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New TMC opens on Stewart
North TMC
The combined North Troop Medical Clinic and Dental Clinic Six will primarily serve soldiers of the 4th Infantry Brigade Combat Team. - photo by Photo provided.

Fort Stewart soldiers have a new health care facility on post with the June 20 opening of the combined North Troop Medical Clinic and Dental Clinic Six.

The 39,338-square-foot facility provides medical and dental services to approximately 7,900 active-duty soldiers, primarily members of the 4th Infantry Brigade Combat Team.

During the ceremony, Col. Ronald J. Place, commander of the Army Medical Department Activity Fort Stewart and Hunter Army Airfield, reminded the audience about the first health care mission assigned to Fort Stewart during World War II.

“Despite how much has changed since those doors first opened,” he said, “it’s interesting to see just how much has stayed the same: Doctors and nurses, dentists and medics, pharmacists, therapists and technicians all coming together in a complicated, but essential process to both treat illness and work to maintain wellness. Ironically, that original cantonment hospital, located on ground now covered by the PX and its parking lot, didn’t have the medical capability that this relatively small clinic possesses, and yet the total square footage, very similar.”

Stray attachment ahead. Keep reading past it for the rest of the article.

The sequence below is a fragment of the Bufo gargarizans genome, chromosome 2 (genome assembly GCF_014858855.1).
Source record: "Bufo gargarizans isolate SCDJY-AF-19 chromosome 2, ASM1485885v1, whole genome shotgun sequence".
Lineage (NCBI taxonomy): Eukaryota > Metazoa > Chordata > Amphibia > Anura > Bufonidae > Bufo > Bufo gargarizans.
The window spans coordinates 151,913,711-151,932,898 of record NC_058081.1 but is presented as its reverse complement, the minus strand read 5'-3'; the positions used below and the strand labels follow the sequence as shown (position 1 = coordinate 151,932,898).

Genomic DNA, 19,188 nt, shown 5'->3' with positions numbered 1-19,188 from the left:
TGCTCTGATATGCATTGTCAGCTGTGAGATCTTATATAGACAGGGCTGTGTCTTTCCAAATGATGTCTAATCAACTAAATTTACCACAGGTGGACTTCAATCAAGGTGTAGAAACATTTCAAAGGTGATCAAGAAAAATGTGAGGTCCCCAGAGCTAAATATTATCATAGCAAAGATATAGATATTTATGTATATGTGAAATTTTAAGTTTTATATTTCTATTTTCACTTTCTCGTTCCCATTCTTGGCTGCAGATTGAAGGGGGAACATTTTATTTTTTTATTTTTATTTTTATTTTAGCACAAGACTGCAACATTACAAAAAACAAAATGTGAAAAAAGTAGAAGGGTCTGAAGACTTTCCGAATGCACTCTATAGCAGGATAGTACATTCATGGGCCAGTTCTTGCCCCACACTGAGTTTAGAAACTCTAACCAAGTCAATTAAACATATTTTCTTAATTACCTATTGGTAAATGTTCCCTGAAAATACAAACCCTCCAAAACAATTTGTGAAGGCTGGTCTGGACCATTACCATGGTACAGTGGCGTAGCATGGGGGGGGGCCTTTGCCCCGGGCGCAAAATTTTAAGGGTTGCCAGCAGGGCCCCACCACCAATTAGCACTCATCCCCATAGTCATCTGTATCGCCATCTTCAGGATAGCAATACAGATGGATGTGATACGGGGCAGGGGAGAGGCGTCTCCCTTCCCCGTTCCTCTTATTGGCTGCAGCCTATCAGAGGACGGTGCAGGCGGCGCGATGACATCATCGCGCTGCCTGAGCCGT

In addition to primary outpatient care and dental services, the combined clinic also includes behavioral health care, optometry, physical therapy, a pharmacy, a laboratory and radiological services. It follows the same patient-centered model as the Winn Army Community Hospital Family Practice Clinic, but since its providers only see active-duty soldiers, Place described it as a soldier-centered model.

“It enables us to provide all sorts of care with the soldier in mind,” Place said. “It’s one stop for soldiers to get their health care because we bring all of the specialties to them instead of them going to the specialties.”

One of those specialties is physical therapy, and as he toured the facility Maj. Gen. Robert “Abe” Abrams said he was impressed with that section, which is comparable in size to Winn’s main PT section.

“Most people associate physical therapy with follow-on care after an injury,” Abrams said. “Really, it’s about readiness. When soldiers inadvertently get hurt we have to get them back to fully mission capable. Now we have the exact right facility with the right people.”

Place said the new clinic is one of many health care changes under way at Stewart and Hunter Army.

“With an on-going expansion to Winn Army Community Hospital, renovations of our Hawks and Tuttle clinics, embedded behavioral health and physical therapy, expansion and streamlining of our disability evaluation system, state-of-the-art computer tomography and magnetic resonance imaging, and a host of other capabilities, this ribbon-cutting signifies just one more step in the Army Medical Department’s commitment to soldier care,” he said.

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